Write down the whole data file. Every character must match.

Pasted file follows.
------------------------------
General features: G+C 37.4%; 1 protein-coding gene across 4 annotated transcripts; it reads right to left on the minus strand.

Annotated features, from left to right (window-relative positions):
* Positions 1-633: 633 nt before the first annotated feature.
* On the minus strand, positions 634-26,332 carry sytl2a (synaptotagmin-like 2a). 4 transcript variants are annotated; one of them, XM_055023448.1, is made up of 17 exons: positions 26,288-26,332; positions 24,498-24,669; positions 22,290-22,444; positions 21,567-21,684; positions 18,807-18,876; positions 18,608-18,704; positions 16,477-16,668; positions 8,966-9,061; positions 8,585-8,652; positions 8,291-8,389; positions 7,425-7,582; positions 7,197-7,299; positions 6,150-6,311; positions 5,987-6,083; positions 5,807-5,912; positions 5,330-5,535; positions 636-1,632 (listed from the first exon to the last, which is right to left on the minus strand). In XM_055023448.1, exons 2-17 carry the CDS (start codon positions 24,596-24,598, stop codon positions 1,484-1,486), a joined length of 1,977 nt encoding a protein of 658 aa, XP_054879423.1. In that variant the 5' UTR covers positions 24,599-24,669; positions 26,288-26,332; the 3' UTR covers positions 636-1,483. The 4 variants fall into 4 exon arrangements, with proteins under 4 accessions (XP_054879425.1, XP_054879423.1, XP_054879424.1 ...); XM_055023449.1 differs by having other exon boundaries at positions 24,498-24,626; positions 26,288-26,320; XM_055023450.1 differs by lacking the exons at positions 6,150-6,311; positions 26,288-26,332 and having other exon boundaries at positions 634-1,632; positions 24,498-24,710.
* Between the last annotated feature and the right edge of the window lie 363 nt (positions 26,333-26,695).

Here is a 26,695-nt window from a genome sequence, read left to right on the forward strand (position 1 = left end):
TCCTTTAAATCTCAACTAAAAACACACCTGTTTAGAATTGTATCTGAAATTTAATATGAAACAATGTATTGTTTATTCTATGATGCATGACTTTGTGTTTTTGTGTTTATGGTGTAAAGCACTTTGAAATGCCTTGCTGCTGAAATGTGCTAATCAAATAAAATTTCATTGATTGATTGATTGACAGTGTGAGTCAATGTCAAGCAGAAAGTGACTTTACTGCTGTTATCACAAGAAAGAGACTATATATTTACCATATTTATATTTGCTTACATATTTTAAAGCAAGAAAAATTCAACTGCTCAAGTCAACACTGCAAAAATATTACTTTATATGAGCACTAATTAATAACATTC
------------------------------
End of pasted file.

General features: G+C 37.4%; 1 protein-coding gene across 4 annotated transcripts; it reads right to left on the minus strand.

Annotated features, from left to right (window-relative positions):
* Positions 1-633: 633 nt before the first annotated feature.
* On the minus strand, positions 634-26,332 carry sytl2a (synaptotagmin-like 2a). 4 transcript variants are annotated; one of them, XM_055023448.1, is made up of 17 exons: positions 26,288-26,332; positions 24,498-24,669; positions 22,290-22,444; positions 21,567-21,684; positions 18,807-18,876; positions 18,608-18,704; positions 16,477-16,668; positions 8,966-9,061; positions 8,585-8,652; positions 8,291-8,389; positions 7,425-7,582; positions 7,197-7,299; positions 6,150-6,311; positions 5,987-6,083; positions 5,807-5,912; positions 5,330-5,535; positions 636-1,632 (listed from the first exon to the last, which is right to left on the minus strand). In XM_055023448.1, exons 2-17 carry the CDS (start codon positions 24,596-24,598, stop codon positions 1,484-1,486), a joined length of 1,977 nt encoding a protein of 658 aa, XP_054879423.1. In that variant the 5' UTR covers positions 24,599-24,669; positions 26,288-26,332; the 3' UTR covers positions 636-1,483. The 4 variants fall into 4 exon arrangements, with proteins under 4 accessions (XP_054879425.1, XP_054879423.1, XP_054879424.1 ...); XM_055023449.1 differs by having other exon boundaries at positions 24,498-24,626; positions 26,288-26,320; XM_055023450.1 differs by lacking the exons at positions 6,150-6,311; positions 26,288-26,332 and having other exon boundaries at positions 634-1,632; positions 24,498-24,710.
* Between the last annotated feature and the right edge of the window lie 363 nt (positions 26,333-26,695).

Here is a 26,695-nt window from a genome sequence, read left to right on the forward strand (position 1 = left end):
TCCTTTAAATCTCAACTAAAAACACACCTGTTTAGAATTGTATCTGAAATTTAATATGAAACAATGTATTGTTTATTCTATGATGCATGACTTTGTGTTTTTGTGTTTATGGTGTAAAGCACTTTGAAATGCCTTGCTGCTGAAATGTGCTAATCAAATAAAATTTCATTGATTGATTGATTGACAGTGTGAGTCAATGTCAAGCAGAAAGTGACTTTACTGCTGTTATCACAAGAAAGAGACTATATATTTACCATATTTATATTTGCTTACATATTTTAAAGCAAGAAAAATTCAACTGCTCAAGTCAACACTGCAAAAATATTACTTTATATGAGCACTAATTAATAACATTC